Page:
Comment by Richard29 — February 5, 2015 @ 4:23 pm

  35. Well, I’m not entirely convinced that it’s the job of govt to protect reasonably wealthy people from themselves. I’ve seen companies around Auckland offering people investment opportunities in property. They help you find the house, they help you with your taxes for the negative gearing, they help you rent it out, they sell you insurance against it being untenanted. They make it all sound foolproof – except their numbers seem to start with the basis that the rent won’t cover the mortgage, they ignore that interest rates are historically low, the tax deduction only gets you back 33% of the money you lost (losing money to get one third of it back seems poor economics to me), and they don’t mention what happens if you don’t get capital gains of 9% per annum, which seems to be the break even point.

    In short, it has shades to me of shop keepers and gold rushes – i.e. only the shop keepers got rich. But I’m not sure you can sensibly regulate against gold rushes.

    I guess let’s try the counter factual. If there were different policy settings, in particular say a capital gains tax (which seems to be what people are getting at), would it stop the bubble? The UK had a massive property bubble with a capital gains tax in place, as did the USA. And whilst we could have rules about LVR, seems that would work very much against first time home buyers – means they’d need a much bigger deposit. And I’m not sure it’d stop the naive investors (those who mortgage their first home to get the deposit for their rental property), whilst it would impact the handful who are building a massive property pyramid on very small deposits. Would taking those buyers out of the market make any difference to property values?

    Comment by PaulL — February 5, 2015 @ 4:30 pm

  36. I guess let’s try the counter factual.

    Without being able to demonstrably prove it, I think there are a whole raft of other obvious setting in the NZ context, including some or all of the following:

    1. mortgages based on earning ratios rather than value ratios, and not just a guideline
    2. legislative change to punish lenders rather than defaulters if loans were deemed to be fraudulent or suspect
    3. stamp duty on property transfers but not new builds
    4. limiting non-citizen investment to new builds
    5. pursuing CGT as it stands under statute for people who flip property in under 2 years – i.e. as income, not windfall – plus resetting CGT to a greater proportion of any surplus ex. inflation.
    6. creating a WOF regime for investment property which precludes its rental until minimum standards are met.
    7. elimination of treating interest payments for investment property as an expense (or alternatively, ability for non investors to claim interest against income)
    8. tweaking the RMA \ local body rules to reduce compliance costs as a proportion on new builds

    I suspect you would see significant real estate asset deflation as money sought more straightforward returns.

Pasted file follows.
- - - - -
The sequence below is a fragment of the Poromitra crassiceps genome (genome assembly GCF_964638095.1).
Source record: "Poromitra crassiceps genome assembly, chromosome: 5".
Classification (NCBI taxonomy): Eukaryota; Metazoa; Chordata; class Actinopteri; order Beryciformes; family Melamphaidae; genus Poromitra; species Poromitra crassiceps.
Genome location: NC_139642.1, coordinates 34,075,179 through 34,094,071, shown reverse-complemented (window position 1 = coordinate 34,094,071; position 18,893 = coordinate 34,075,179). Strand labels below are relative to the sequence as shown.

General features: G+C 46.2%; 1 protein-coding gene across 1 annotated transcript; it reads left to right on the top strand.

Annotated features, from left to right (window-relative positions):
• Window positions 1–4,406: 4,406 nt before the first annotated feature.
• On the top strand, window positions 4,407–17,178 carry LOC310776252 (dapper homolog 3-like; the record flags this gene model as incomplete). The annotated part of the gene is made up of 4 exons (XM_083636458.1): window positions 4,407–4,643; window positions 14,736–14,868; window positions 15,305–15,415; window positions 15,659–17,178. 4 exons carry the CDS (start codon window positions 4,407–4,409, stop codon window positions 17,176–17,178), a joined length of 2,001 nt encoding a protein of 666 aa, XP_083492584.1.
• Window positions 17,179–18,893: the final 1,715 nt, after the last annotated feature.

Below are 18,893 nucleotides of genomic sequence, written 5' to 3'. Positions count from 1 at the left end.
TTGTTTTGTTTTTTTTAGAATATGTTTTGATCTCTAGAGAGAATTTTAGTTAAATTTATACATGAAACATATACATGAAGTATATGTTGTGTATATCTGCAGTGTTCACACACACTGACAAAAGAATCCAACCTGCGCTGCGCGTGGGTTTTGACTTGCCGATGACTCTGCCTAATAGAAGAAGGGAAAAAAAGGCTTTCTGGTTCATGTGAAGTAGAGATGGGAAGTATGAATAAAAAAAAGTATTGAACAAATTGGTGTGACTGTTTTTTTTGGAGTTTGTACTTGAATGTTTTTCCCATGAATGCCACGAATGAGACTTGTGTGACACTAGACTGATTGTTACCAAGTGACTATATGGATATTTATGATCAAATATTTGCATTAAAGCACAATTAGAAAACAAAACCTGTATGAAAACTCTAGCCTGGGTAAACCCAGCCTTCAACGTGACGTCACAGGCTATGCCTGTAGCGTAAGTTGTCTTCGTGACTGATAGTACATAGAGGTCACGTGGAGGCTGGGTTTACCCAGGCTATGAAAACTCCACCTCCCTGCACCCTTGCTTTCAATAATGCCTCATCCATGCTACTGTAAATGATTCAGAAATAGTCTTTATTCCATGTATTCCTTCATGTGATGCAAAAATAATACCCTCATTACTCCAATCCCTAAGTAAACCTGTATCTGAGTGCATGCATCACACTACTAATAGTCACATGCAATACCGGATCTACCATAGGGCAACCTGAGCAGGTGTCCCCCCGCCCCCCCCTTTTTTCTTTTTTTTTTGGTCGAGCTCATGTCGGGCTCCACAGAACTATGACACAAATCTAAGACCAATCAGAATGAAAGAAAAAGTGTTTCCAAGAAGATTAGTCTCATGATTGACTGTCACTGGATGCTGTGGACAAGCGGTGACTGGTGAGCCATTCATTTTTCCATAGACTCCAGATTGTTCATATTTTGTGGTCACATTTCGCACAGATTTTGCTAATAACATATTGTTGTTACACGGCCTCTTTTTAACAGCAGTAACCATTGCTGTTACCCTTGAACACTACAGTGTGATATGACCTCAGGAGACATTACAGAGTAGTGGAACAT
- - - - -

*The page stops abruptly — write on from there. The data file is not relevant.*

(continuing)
It’s the loopholes and simplicity that make property investment attractive, not that it’s a substantially better asset class over, say, joint stock in the long run.

    Comment by Gregor W — February 5, 2015 @ 4:59 pm

  37. In terms of your suggestions Gregor, my view is:
    1. Maybe – but what difference would this make?
    2. Yes, or even rules similar to the US in which if your mortgage goes under water, you can send the keys back and not your problem. That would make banks perhaps much more careful on lending. But really, I think the problem isn’t banks as much as investors – the banks aren’t making people borrow money from them
    3. Maybe to stamp duty, but in Australia stamp duty has been seen as a very inefficient tax that leads to people over capitalising on their home, and restricts people from moving to seek work. Basically it adds to the cost of swapping my current house for a new one – so it makes me more likely to invest in my current house (even if it would make more sense to buy a new one), and it makes it harder for me to sell my current house and buy a new one closer to work. No doubt it would also impact commuting times and CO2 emissions
    4. Maybe on non-citizens, but I reckon they’re just a convenient scapegoat. Logically this would push non-citizens towards new builds, and therefore push citizens towards buying used houses, but given that citizens vastly outweigh non-citizens in the market as a whole, prices would still have to level out – we wouldn’t end up with new houses more expensive than existing ones (at least not more than they are already)
    5. Yes, this should be done. No point in having a tax on the books if it’s not collected
    6. I’m not at all sure that this would make a difference, other than as you say a paperwork difference. The vast majority of houses would meet any sensible standards, and if we set standards that most houses fail, then I’d argue they aren’t sensible (if we’re setting a standard that rented houses must meet that most houses in NZ don’t meet….what the hell are we up to?). The only “benefit” would be the paperwork and pain, and creating bureaucracy just to discourage people from buying rental properties seems like a non-productive use of people’s time.